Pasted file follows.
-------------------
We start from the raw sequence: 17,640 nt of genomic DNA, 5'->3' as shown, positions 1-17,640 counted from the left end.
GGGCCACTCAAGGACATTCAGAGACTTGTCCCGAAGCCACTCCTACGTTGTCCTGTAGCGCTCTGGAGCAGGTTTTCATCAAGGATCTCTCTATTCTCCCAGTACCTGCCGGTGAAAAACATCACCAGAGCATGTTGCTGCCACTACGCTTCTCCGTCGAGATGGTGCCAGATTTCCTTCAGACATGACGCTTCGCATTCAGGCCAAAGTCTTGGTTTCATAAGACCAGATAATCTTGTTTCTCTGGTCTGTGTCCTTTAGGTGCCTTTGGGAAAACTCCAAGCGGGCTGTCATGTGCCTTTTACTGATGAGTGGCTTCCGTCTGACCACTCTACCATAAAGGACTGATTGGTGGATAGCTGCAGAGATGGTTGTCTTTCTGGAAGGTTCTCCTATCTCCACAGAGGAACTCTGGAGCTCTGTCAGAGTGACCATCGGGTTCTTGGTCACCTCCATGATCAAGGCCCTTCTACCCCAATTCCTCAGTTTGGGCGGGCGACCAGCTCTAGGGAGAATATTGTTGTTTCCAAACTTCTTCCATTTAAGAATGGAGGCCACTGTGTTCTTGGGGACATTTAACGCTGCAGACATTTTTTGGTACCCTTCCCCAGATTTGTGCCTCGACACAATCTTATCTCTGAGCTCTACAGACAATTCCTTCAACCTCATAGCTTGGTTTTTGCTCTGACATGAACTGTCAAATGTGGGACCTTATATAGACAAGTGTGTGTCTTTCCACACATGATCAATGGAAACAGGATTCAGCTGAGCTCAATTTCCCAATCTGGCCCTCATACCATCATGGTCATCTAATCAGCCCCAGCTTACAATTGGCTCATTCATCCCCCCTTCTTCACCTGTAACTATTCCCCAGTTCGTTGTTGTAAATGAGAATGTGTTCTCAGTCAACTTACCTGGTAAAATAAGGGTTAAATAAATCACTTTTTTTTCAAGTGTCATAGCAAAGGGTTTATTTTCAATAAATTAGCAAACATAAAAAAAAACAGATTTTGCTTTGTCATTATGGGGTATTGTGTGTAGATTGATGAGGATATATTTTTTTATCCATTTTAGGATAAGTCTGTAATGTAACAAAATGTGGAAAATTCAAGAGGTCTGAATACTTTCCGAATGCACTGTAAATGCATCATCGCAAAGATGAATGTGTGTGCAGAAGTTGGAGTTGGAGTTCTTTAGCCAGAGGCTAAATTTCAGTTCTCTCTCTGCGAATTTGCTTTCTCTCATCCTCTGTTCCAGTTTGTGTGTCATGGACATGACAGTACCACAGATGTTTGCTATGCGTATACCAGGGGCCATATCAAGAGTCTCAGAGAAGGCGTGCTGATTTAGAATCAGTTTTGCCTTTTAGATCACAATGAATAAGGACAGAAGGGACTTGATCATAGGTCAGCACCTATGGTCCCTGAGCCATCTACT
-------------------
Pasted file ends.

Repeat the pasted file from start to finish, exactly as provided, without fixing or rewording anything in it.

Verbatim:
We start from the raw sequence: 17,640 nt of genomic DNA, 5'->3' as shown, positions 1-17,640 counted from the left end.
GGGCCACTCAAGGACATTCAGAGACTTGTCCCGAAGCCACTCCTACGTTGTCCTGTAGCGCTCTGGAGCAGGTTTTCATCAAGGATCTCTCTATTCTCCCAGTACCTGCCGGTGAAAAACATCACCAGAGCATGTTGCTGCCACTACGCTTCTCCGTCGAGATGGTGCCAGATTTCCTTCAGACATGACGCTTCGCATTCAGGCCAAAGTCTTGGTTTCATAAGACCAGATAATCTTGTTTCTCTGGTCTGTGTCCTTTAGGTGCCTTTGGGAAAACTCCAAGCGGGCTGTCATGTGCCTTTTACTGATGAGTGGCTTCCGTCTGACCACTCTACCATAAAGGACTGATTGGTGGATAGCTGCAGAGATGGTTGTCTTTCTGGAAGGTTCTCCTATCTCCACAGAGGAACTCTGGAGCTCTGTCAGAGTGACCATCGGGTTCTTGGTCACCTCCATGATCAAGGCCCTTCTACCCCAATTCCTCAGTTTGGGCGGGCGACCAGCTCTAGGGAGAATATTGTTGTTTCCAAACTTCTTCCATTTAAGAATGGAGGCCACTGTGTTCTTGGGGACATTTAACGCTGCAGACATTTTTTGGTACCCTTCCCCAGATTTGTGCCTCGACACAATCTTATCTCTGAGCTCTACAGACAATTCCTTCAACCTCATAGCTTGGTTTTTGCTCTGACATGAACTGTCAAATGTGGGACCTTATATAGACAAGTGTGTGTCTTTCCACACATGATCAATGGAAACAGGATTCAGCTGAGCTCAATTTCCCAATCTGGCCCTCATACCATCATGGTCATCTAATCAGCCCCAGCTTACAATTGGCTCATTCATCCCCCCTTCTTCACCTGTAACTATTCCCCAGTTCGTTGTTGTAAATGAGAATGTGTTCTCAGTCAACTTACCTGGTAAAATAAGGGTTAAATAAATCACTTTTTTTTCAAGTGTCATAGCAAAGGGTTTATTTTCAATAAATTAGCAAACATAAAAAAAAACAGATTTTGCTTTGTCATTATGGGGTATTGTGTGTAGATTGATGAGGATATATTTTTTTATCCATTTTAGGATAAGTCTGTAATGTAACAAAATGTGGAAAATTCAAGAGGTCTGAATACTTTCCGAATGCACTGTAAATGCATCATCGCAAAGATGAATGTGTGTGCAGAAGTTGGAGTTGGAGTTCTTTAGCCAGAGGCTAAATTTCAGTTCTCTCTCTGCGAATTTGCTTTCTCTCATCCTCTGTTCCAGTTTGTGTGTCATGGACATGACAGTACCACAGATGTTTGCTATGCGTATACCAGGGGCCATATCAAGAGTCTCAGAGAAGGCGTGCTGATTTAGAATCAGTTTTGCCTTTTAGATCACAATGAATAAGGACAGAAGGGACTTGATCATAGGTCAGCACCTATGGTCCCTGAGCCATCTACT